NORTHERLY ISLAND — Lennox Evans, 16, grew up swimming at Foster Pool in Auburn Gresham and wants to be a lifeguard there this summer.
But as city leaders plead for more staff at beaches and pools, Evans and other newly minted young lifeguards said they’ve had a tough time getting those jobs. A Chicago Park District hiring event Monday saw a long, chaotic line and would-be lifeguards being told to come back another time, parents and teens said.
A nationwide lifeguard shortage forced Chicago’s indoor pools to close last year and is continuing to plague parks across the United States. Park District officials are offering $500 cash bonuses for lifeguards to try to ensure beaches and pools can open.
About 130 young people seeking those jobs received their certification at a Monday graduation event at Northerly Island. They lined up to complete their paperwork and receive a job assignment — only to face long delays, disorganization and a lack of interest from organizers, some said.
Some hopefuls said they were told to come back a different day while school was in session, placed on a waitlist for beaches or told there may not be positions at their neighborhood pools.
Parents and teens said they are frustrated at the city’s mixed messaging.
“We answered the call. … The city put out, ‘Come be a lifeguard,’” parent Leslie Mclaurin said. “They gave the kids hope they could help and then snatched it away.”
Park District leaders addressed the kids at 5 p.m., telling them about the many career opportunities within the district. The excited teens then got into line to be onboarded, but the line moved slowly because it was “disorganized,” with people cutting and some not getting their desired assignment, Evans said.
Around 7:30 p.m., employees clocked out before all the young people had been onboarded, McIaurin and other parents and graduates said.
About 40 kids still in line were told by supervisors they’d have to come back to sign up Thursday or Saturday, parents said.
Some young people and their parents left. But Mclaurin, who took off work to bring her son to the graduation Monday, said she could not bring him on the other days.
One Park District employee stayed past her shift to single-handedly sign up kids like Evans who had stuck out the lines, Evans said.
Park District spokesperson Michele Lemons said all lifeguard candidates were able to fill out documents online, prior to the graduation; for those who didn’t, the agency had staff on hand to help and answer questions. But there were more candidates who needed help “than expected,” Lemons said in an emailed statement.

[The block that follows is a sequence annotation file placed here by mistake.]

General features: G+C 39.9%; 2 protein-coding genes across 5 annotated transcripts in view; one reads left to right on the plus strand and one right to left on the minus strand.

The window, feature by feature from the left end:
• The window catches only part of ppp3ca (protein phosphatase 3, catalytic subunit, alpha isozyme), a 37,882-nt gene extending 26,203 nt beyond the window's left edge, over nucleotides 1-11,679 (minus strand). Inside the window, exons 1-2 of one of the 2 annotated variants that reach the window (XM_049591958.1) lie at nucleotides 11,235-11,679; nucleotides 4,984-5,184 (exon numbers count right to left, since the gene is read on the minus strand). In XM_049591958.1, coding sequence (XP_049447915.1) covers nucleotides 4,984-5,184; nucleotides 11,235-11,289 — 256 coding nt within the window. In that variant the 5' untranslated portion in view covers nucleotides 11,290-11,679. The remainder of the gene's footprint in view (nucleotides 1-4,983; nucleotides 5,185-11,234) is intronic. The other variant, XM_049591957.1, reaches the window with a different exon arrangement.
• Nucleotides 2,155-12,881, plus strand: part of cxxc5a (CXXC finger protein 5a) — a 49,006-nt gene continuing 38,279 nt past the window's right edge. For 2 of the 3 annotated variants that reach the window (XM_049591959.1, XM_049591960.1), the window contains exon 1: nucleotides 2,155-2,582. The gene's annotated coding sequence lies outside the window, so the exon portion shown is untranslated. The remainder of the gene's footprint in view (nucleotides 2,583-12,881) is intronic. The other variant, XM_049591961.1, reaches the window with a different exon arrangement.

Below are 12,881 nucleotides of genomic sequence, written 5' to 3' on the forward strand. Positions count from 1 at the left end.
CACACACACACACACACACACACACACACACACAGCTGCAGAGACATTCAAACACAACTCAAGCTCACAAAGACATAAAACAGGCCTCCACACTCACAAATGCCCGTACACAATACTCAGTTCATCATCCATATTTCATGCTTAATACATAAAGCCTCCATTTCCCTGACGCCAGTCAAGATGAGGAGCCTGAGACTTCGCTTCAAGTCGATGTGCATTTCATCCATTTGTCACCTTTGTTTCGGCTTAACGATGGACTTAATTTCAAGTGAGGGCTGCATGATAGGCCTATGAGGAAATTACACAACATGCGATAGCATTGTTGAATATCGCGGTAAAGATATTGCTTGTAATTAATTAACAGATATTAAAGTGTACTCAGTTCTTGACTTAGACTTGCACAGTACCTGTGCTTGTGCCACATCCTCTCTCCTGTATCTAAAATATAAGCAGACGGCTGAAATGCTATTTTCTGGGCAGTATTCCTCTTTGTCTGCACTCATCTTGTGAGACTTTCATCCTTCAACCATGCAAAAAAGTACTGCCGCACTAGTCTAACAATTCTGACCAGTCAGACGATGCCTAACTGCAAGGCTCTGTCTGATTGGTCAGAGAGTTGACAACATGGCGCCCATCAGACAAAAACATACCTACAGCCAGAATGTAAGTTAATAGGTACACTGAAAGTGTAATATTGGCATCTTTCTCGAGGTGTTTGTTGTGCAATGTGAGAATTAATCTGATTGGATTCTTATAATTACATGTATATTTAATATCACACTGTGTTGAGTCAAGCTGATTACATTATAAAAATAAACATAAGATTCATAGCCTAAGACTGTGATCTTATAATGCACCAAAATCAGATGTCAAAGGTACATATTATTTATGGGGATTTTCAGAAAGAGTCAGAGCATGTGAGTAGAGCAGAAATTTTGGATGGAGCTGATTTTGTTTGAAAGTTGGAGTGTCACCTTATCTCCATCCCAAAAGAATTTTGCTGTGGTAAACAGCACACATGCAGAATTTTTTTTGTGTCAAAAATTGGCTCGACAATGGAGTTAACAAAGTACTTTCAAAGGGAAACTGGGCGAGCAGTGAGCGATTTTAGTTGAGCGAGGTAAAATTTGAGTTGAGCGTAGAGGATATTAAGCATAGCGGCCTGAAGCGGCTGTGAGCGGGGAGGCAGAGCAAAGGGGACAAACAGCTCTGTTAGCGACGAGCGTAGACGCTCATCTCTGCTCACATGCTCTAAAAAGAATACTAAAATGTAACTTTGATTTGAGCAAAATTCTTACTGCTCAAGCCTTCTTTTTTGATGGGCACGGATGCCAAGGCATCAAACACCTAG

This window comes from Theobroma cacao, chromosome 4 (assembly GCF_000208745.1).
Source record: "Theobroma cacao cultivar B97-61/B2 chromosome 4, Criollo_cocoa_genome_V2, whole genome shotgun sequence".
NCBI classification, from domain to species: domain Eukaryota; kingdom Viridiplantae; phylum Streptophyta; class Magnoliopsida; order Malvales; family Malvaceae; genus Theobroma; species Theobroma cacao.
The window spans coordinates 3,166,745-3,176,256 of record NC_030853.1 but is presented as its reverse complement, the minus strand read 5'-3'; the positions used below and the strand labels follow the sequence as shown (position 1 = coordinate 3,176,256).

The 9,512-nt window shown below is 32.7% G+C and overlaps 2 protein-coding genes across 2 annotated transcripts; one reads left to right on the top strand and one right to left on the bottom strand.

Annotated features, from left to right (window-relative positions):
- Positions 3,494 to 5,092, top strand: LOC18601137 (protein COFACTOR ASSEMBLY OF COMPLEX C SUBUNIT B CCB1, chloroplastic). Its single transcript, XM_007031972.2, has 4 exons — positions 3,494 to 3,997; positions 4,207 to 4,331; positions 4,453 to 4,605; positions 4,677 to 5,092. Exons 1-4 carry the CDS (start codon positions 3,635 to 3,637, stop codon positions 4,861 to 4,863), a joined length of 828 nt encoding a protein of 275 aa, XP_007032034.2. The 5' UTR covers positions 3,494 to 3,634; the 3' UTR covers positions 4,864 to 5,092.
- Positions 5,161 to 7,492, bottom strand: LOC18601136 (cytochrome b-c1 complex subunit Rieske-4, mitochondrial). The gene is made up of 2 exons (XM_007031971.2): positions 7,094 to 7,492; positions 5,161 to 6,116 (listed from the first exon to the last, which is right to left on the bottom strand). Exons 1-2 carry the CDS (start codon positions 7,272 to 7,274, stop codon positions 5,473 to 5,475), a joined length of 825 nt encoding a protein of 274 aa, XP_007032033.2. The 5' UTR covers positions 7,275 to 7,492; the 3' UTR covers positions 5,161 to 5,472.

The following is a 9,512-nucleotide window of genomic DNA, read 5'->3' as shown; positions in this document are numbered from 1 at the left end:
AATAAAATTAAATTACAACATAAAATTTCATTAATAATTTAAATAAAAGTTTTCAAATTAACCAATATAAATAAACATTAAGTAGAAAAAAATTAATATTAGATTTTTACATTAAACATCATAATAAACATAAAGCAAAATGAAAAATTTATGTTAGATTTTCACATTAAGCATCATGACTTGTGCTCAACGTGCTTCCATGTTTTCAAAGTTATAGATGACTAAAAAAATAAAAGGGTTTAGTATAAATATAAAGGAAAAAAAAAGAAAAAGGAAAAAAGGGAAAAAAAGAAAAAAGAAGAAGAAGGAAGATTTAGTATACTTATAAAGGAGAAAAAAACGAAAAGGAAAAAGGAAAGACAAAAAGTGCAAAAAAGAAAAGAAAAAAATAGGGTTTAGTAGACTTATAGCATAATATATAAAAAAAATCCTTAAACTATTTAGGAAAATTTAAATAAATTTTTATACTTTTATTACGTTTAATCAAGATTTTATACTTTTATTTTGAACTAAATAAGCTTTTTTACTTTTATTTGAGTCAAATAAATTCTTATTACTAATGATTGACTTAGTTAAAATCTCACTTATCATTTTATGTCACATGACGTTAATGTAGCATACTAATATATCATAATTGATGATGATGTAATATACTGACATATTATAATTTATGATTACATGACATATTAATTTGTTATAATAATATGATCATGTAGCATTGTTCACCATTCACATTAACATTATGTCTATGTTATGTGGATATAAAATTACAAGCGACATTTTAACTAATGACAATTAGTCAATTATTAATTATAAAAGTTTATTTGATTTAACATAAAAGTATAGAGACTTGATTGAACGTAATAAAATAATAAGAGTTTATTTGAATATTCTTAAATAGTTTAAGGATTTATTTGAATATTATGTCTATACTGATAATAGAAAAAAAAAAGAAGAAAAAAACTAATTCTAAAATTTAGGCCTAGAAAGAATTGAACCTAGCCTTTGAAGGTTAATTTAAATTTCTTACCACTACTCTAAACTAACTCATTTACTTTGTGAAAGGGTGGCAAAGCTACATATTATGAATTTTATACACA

The lifeguard candidates who waited were told they could finish the process online or go to one of two other in-person events during the week, Lemons said.
Park District staff remained at the event to help candidates, and 76 of the 100 graduates have completed their onboarding process, an agency spokesperson said.
About 9:30 p.m., Evans was waitlisted for two South Side beaches and told he’d have to come back June 20 to see if Foster Pool would even open.
“We need lifeguards to watch over the kids, and it would be cool to work at Foster Pool, because it’s home,” Evans said. “But a lot of people didn’t get the parks they wanted.”
Genesis Craig, 16, said she “stayed in line at the same spot for hours” and dealt with employees that “had an attitude.” Craig is on the swim team at Lindblom and was excited to work with her friends at Rainbow Beach for her first summer job. Two hours after the graduation, she was placed on the wait list at Rainbow Beach and assigned to Calumet Beach, a more challenging commute on public transit from her home in West Pullman, she said.
“It should have been more organized. They knew it was going to be this many people and their parents,” Craig said. “Y’all are the ones with the academy; check how many people you have in the room.”
Groups of students who had done well in training were given higher priority in the line.
Craig and multiple parents said those groups were predominately white, and got their first choice of popular North and South side beaches.
“The people in front of us didn’t have to go through all this,” Craig said.
Evans’ mom, Terraye Mitchell-Evans, waited with her son and said he was among the last group of kids to leave.
“They were all little Brown and Black kids,” Mitchell-Evans said. “It was extremely frustrating, but I didn’t want to make a big fuss about it, because we’re supposed to be there celebrating them.”
Craig’s mom, Ayesha Ollie, said the graduation ceremony was a “proud moment” for her and her daughter, a lifelong swimmer. But she was concerned about how park staffers handled the hiring portion of the event, saying multiple employees ducked out, leaving one woman to check IDs and help kids fill out job paperwork for the first time.
Craig’s “still pretty excited to work; it’s her first job. But it was very unorganized, which is telling me that this is not something she’ll want to continue with,” Ollie said. “She might have problems reaching out to people when she’s in the job. They had no resolve for us.”
At a news conference Monday, Mayor Lori Lightfoot said the city still needs to hire about 100 more lifeguards.
“If you want a summer job, not only will you get a really nice salary, but we’re gonna give you $500 in addition to that to be a lifeguard with the Chicago Park District. We need you,” Lightfoot said. “If you can swim, we can train you.”
Mclaurin said some kids left the lifeguard graduation “crying.”
“We brought you these lifeguards, and you’re turning them away,” Mclaurin said. “They put in all this work, you had this ceremony, and some of them dressed up like it’s a high school graduation.”
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